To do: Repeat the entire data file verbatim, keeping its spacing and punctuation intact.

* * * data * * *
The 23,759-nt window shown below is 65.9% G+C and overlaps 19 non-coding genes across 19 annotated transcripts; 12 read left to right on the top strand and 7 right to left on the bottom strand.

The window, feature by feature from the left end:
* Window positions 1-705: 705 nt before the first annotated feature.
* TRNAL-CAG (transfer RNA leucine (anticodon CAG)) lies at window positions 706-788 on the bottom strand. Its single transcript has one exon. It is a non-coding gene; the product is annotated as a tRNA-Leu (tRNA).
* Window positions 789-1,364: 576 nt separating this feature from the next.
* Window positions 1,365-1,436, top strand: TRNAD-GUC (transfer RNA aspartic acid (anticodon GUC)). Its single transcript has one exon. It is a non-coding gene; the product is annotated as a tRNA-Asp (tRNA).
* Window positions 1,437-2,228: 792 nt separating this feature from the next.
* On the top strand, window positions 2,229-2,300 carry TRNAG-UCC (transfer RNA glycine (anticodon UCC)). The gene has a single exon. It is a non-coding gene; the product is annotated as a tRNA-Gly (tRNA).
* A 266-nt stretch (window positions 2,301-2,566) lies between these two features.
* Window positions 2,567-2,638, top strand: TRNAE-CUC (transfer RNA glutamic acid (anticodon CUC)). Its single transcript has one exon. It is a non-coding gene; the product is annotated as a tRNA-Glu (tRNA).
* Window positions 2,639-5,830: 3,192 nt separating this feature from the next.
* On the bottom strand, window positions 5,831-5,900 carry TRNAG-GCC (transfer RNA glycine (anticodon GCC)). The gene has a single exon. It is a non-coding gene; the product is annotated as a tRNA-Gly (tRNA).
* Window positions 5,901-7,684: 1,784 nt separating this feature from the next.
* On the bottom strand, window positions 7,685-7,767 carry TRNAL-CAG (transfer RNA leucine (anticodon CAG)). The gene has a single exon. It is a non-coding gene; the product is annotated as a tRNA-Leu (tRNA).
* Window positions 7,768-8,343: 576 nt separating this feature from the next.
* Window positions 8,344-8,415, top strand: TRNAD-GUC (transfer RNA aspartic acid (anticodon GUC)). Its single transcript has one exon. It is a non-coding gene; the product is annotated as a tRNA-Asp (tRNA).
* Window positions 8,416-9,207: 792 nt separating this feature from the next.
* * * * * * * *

The 23,759-nt window shown below is 65.9% G+C and overlaps 19 non-coding genes across 19 annotated transcripts; 12 read left to right on the top strand and 7 right to left on the bottom strand.

The window, feature by feature from the left end:
* Window positions 1-705: 705 nt before the first annotated feature.
* TRNAL-CAG (transfer RNA leucine (anticodon CAG)) lies at window positions 706-788 on the bottom strand. Its single transcript has one exon. It is a non-coding gene; the product is annotated as a tRNA-Leu (tRNA).
* Window positions 789-1,364: 576 nt separating this feature from the next.
* Window positions 1,365-1,436, top strand: TRNAD-GUC (transfer RNA aspartic acid (anticodon GUC)). Its single transcript has one exon. It is a non-coding gene; the product is annotated as a tRNA-Asp (tRNA).
* Window positions 1,437-2,228: 792 nt separating this feature from the next.
* On the top strand, window positions 2,229-2,300 carry TRNAG-UCC (transfer RNA glycine (anticodon UCC)). The gene has a single exon. It is a non-coding gene; the product is annotated as a tRNA-Gly (tRNA).
* A 266-nt stretch (window positions 2,301-2,566) lies between these two features.
* Window positions 2,567-2,638, top strand: TRNAE-CUC (transfer RNA glutamic acid (anticodon CUC)). Its single transcript has one exon. It is a non-coding gene; the product is annotated as a tRNA-Glu (tRNA).
* Window positions 2,639-5,830: 3,192 nt separating this feature from the next.
* On the bottom strand, window positions 5,831-5,900 carry TRNAG-GCC (transfer RNA glycine (anticodon GCC)). The gene has a single exon. It is a non-coding gene; the product is annotated as a tRNA-Gly (tRNA).
* Window positions 5,901-7,684: 1,784 nt separating this feature from the next.
* On the bottom strand, window positions 7,685-7,767 carry TRNAL-CAG (transfer RNA leucine (anticodon CAG)). The gene has a single exon. It is a non-coding gene; the product is annotated as a tRNA-Leu (tRNA).
* Window positions 7,768-8,343: 576 nt separating this feature from the next.
* Window positions 8,344-8,415, top strand: TRNAD-GUC (transfer RNA aspartic acid (anticodon GUC)). Its single transcript has one exon. It is a non-coding gene; the product is annotated as a tRNA-Asp (tRNA).
* Window positions 8,416-9,207: 792 nt separating this feature from the next.